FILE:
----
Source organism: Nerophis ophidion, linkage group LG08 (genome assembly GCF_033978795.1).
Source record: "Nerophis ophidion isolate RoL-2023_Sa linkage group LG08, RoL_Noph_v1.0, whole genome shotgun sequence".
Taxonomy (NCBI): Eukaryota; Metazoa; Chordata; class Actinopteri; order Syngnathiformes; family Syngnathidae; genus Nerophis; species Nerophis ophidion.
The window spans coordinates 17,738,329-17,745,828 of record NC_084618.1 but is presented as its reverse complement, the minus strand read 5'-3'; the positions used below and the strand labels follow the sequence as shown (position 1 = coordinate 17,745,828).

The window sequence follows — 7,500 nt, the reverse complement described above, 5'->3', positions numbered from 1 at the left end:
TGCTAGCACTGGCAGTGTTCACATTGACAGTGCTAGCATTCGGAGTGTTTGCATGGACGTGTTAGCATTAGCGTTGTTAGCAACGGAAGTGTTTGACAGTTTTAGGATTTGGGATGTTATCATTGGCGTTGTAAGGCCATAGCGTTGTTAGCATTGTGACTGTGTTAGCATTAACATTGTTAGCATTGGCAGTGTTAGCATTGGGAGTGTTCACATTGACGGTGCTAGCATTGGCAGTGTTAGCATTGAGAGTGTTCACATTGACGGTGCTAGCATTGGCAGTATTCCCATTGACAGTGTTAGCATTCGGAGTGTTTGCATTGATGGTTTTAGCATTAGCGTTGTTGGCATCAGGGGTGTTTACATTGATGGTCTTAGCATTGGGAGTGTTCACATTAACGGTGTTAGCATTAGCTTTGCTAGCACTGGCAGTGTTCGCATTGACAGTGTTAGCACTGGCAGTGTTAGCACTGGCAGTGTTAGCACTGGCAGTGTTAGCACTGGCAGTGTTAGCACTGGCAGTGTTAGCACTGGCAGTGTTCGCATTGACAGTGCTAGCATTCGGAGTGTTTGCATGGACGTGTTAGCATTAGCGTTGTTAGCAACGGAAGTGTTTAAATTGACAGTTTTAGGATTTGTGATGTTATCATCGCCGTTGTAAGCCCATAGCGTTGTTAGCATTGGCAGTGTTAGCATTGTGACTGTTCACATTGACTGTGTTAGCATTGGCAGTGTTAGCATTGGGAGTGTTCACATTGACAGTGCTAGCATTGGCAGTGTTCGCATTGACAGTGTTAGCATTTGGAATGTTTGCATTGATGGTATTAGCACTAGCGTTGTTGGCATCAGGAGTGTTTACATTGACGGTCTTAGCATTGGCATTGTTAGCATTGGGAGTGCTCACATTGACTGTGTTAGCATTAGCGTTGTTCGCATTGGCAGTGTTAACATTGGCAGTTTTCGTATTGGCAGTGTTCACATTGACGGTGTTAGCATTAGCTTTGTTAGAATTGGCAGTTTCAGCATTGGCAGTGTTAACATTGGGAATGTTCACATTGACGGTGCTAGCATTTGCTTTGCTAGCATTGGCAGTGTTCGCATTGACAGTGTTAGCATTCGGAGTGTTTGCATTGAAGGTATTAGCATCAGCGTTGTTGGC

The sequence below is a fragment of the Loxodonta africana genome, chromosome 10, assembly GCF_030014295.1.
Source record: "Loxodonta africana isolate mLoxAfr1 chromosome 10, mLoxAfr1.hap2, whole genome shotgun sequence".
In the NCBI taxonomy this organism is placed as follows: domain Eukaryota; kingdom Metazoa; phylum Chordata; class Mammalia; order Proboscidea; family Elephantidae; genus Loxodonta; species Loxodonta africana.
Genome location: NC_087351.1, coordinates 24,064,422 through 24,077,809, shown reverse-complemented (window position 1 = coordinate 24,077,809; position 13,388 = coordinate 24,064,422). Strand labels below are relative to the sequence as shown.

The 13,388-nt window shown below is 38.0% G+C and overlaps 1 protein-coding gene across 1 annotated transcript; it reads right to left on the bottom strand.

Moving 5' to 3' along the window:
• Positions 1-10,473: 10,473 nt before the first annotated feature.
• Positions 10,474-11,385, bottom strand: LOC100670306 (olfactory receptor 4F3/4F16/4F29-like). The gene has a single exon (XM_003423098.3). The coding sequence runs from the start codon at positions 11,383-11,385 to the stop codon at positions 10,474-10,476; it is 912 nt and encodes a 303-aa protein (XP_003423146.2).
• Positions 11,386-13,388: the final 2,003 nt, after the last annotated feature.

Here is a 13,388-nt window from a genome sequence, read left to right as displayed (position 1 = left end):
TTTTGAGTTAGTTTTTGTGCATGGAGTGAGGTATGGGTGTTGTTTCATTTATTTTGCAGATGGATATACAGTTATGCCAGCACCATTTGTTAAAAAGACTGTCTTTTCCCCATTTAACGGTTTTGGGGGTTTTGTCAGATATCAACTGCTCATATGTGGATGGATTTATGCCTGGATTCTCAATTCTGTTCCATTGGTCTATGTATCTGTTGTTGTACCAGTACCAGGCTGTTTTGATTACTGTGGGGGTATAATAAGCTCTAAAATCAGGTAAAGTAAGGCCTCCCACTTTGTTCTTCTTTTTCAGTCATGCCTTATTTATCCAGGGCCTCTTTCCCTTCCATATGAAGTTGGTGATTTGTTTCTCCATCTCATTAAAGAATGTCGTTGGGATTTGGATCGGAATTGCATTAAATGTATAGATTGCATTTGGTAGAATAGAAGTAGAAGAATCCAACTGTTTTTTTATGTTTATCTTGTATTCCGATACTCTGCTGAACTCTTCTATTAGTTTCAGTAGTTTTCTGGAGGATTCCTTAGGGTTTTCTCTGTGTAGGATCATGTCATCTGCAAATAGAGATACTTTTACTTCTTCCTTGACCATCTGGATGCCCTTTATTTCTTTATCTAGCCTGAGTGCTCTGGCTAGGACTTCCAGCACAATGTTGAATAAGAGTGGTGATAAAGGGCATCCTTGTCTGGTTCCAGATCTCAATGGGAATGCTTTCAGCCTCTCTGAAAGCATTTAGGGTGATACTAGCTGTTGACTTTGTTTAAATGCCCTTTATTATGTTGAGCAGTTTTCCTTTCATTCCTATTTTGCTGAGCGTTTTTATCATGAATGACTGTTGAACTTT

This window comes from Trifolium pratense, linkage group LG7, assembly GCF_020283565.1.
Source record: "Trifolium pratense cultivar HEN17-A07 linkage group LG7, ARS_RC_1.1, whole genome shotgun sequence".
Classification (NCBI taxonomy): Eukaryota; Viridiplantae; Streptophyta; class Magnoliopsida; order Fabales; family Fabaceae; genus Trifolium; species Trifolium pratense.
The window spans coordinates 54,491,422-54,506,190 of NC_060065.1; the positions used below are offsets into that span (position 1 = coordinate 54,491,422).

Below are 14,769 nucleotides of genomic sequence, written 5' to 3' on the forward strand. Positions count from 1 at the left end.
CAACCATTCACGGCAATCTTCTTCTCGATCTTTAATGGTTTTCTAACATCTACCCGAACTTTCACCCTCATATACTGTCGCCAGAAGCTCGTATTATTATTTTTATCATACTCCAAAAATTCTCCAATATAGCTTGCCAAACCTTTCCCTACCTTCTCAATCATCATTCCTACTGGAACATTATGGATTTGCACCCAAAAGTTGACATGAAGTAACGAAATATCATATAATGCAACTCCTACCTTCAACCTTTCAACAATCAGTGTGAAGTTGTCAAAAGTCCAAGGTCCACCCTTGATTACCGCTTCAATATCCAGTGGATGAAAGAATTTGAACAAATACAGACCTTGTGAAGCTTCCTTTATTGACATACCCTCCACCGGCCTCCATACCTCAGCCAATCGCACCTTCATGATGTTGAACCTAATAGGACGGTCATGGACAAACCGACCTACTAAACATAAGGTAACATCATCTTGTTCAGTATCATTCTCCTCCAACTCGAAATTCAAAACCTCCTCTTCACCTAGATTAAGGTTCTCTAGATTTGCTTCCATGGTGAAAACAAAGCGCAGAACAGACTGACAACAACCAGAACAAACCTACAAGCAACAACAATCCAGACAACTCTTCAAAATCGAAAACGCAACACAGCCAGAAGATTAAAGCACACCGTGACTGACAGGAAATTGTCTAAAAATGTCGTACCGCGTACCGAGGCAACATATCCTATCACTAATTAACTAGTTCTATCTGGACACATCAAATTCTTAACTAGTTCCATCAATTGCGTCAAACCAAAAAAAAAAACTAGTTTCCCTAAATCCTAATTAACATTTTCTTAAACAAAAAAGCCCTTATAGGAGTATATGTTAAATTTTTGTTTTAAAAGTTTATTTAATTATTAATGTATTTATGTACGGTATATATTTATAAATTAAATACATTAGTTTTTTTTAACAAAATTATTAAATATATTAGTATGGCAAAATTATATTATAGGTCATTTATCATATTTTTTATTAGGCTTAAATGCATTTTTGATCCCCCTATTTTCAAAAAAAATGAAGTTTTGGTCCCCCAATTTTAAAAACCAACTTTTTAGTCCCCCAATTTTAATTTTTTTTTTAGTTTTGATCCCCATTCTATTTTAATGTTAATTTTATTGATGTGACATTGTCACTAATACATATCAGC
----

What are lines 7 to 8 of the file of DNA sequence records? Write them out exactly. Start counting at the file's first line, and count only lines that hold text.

The sequence below is a fragment of the Loxodonta africana genome, chromosome 10, assembly GCF_030014295.1.
Source record: "Loxodonta africana isolate mLoxAfr1 chromosome 10, mLoxAfr1.hap2, whole genome shotgun sequence".